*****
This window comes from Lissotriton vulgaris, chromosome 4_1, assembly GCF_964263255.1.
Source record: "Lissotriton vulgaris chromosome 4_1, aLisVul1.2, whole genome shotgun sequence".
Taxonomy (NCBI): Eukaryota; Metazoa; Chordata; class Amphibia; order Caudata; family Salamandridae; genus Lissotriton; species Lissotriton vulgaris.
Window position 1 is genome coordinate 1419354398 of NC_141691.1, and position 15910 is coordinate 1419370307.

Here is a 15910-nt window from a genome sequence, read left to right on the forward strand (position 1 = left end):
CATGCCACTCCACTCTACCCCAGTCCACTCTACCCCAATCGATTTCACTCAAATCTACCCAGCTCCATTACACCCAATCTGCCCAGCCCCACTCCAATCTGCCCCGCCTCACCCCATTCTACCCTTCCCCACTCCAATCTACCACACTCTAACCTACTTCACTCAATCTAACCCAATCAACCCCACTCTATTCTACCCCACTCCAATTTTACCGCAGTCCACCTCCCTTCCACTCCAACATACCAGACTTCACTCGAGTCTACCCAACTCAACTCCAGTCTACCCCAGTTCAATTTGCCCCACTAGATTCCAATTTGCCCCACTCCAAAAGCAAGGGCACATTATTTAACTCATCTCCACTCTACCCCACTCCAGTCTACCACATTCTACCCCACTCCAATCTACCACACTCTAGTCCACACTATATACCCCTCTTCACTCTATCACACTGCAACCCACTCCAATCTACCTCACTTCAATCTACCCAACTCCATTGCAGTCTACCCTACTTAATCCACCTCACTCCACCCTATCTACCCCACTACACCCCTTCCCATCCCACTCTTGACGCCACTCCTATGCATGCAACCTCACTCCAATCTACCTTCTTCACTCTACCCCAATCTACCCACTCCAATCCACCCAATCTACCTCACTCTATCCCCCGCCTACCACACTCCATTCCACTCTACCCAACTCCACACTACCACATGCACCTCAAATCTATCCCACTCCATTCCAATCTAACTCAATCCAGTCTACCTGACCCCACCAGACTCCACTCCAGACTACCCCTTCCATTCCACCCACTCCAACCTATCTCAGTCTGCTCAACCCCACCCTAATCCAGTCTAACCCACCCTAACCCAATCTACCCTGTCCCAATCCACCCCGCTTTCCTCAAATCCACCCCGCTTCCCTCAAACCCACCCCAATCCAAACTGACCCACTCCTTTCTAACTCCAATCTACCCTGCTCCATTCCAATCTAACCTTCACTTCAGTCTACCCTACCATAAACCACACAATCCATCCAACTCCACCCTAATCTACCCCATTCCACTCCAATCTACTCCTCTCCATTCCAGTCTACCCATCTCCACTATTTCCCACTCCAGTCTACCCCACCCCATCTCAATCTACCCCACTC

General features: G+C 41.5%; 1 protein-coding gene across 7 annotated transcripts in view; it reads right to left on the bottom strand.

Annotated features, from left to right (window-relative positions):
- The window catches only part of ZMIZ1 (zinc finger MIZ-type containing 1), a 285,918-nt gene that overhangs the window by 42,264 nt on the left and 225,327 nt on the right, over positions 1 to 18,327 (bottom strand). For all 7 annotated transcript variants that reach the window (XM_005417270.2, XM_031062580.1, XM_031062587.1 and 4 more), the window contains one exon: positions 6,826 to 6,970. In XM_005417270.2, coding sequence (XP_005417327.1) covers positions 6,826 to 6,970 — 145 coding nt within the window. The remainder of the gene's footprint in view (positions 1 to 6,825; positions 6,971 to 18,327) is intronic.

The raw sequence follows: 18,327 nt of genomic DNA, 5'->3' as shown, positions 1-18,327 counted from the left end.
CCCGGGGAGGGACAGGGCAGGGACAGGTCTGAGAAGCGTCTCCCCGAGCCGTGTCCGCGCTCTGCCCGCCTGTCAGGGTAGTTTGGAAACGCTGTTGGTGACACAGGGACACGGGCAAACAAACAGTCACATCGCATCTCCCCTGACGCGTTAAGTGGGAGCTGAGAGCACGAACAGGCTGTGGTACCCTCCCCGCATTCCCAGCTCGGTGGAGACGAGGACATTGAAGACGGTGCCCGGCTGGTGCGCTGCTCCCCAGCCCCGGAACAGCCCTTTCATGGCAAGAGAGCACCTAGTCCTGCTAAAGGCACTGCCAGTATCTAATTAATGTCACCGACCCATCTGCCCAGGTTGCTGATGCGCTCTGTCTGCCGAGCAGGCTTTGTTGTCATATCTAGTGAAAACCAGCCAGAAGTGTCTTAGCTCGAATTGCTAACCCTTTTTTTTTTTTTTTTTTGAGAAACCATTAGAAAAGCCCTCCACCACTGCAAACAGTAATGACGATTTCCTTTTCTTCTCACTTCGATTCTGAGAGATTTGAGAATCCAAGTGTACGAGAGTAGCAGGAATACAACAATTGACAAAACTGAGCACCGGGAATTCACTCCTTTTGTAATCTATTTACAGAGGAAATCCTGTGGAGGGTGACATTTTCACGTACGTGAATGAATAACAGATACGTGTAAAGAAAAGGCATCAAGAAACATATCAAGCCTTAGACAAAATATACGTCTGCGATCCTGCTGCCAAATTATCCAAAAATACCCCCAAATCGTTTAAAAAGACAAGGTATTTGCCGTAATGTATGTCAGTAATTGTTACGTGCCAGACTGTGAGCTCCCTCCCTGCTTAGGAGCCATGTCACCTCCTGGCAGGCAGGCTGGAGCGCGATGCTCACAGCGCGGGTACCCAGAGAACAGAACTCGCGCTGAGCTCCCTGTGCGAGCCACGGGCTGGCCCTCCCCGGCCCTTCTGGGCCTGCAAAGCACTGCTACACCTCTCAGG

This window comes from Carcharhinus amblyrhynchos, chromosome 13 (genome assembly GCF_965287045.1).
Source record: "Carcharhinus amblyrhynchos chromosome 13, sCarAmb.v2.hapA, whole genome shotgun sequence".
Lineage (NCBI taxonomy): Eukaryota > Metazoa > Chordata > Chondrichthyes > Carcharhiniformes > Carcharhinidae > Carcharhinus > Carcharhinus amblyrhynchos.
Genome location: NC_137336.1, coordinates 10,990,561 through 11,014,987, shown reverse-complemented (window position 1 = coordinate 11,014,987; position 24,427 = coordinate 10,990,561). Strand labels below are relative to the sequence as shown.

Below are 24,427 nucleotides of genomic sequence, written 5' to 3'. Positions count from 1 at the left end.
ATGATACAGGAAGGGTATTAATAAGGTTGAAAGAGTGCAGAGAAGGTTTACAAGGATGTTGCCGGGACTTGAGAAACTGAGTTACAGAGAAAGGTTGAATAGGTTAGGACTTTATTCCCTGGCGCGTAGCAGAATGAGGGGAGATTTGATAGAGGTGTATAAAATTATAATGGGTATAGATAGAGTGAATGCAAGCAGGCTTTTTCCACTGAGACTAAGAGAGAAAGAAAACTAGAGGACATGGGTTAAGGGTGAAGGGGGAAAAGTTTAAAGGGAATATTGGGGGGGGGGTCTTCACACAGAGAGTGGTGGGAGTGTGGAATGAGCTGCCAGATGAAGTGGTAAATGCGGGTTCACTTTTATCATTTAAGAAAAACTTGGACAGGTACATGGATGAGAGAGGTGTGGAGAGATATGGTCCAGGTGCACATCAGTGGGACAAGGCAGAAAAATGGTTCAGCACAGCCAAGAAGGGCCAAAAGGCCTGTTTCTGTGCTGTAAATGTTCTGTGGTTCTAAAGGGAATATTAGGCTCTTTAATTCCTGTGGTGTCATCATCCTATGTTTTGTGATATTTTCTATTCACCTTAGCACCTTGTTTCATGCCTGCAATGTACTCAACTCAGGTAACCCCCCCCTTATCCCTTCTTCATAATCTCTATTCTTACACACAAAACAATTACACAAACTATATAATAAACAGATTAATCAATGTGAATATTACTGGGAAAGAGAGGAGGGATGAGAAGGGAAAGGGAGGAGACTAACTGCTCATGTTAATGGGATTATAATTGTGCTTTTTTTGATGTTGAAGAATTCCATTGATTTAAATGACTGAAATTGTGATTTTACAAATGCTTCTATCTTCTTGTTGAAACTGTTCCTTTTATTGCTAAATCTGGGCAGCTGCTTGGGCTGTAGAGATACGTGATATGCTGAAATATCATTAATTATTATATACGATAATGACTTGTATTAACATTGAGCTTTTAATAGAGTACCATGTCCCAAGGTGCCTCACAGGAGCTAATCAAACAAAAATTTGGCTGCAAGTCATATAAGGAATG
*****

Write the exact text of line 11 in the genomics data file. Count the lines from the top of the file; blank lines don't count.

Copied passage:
CCCGGGGAGGGACAGGGCAGGGACAGGTCTGAGAAGCGTCTCCCCGAGCCGTGTCCGCGCTCTGCCCGCCTGTCAGGGTAGTTTGGAAACGCTGTTGGTGACACAGGGACACGGGCAAACAAACAGTCACATCGCATCTCCCCTGACGCGTTAAGTGGGAGCTGAGAGCACGAACAGGCTGTGGTACCCTCCCCGCATTCCCAGCTCGGTGGAGACGAGGACATTGAAGACGGTGCCCGGCTGGTGCGCTGCTCCCCAGCCCCGGAACAGCCCTTTCATGGCAAGAGAGCACCTAGTCCTGCTAAAGGCACTGCCAGTATCTAATTAATGTCACCGACCCATCTGCCCAGGTTGCTGATGCGCTCTGTCTGCCGAGCAGGCTTTGTTGTCATATCTAGTGAAAACCAGCCAGAAGTGTCTTAGCTCGAATTGCTAACCCTTTTTTTTTTTTTTTTTTGAGAAACCATTAGAAAAGCCCTCCACCACTGCAAACAGTAATGACGATTTCCTTTTCTTCTCACTTCGATTCTGAGAGATTTGAGAATCCAAGTGTACGAGAGTAGCAGGAATACAACAATTGACAAAACTGAGCACCGGGAATTCACTCCTTTTGTAATCTATTTACAGAGGAAATCCTGTGGAGGGTGACATTTTCACGTACGTGAATGAATAACAGATACGTGTAAAGAAAAGGCATCAAGAAACATATCAAGCCTTAGACAAAATATACGTCTGCGATCCTGCTGCCAAATTATCCAAAAATACCCCCAAATCGTTTAAAAAGACAAGGTATTTGCCGTAATGTATGTCAGTAATTGTTACGTGCCAGACTGTGAGCTCCCTCCCTGCTTAGGAGCCATGTCACCTCCTGGCAGGCAGGCTGGAGCGCGATGCTCACAGCGCGGGTACCCAGAGAACAGAACTCGCGCTGAGCTCCCTGTGCGAGCCACGGGCTGGCCCTCCCCGGCCCTTCTGGGCCTGCAAAGCACTGCTACACCTCTCAGG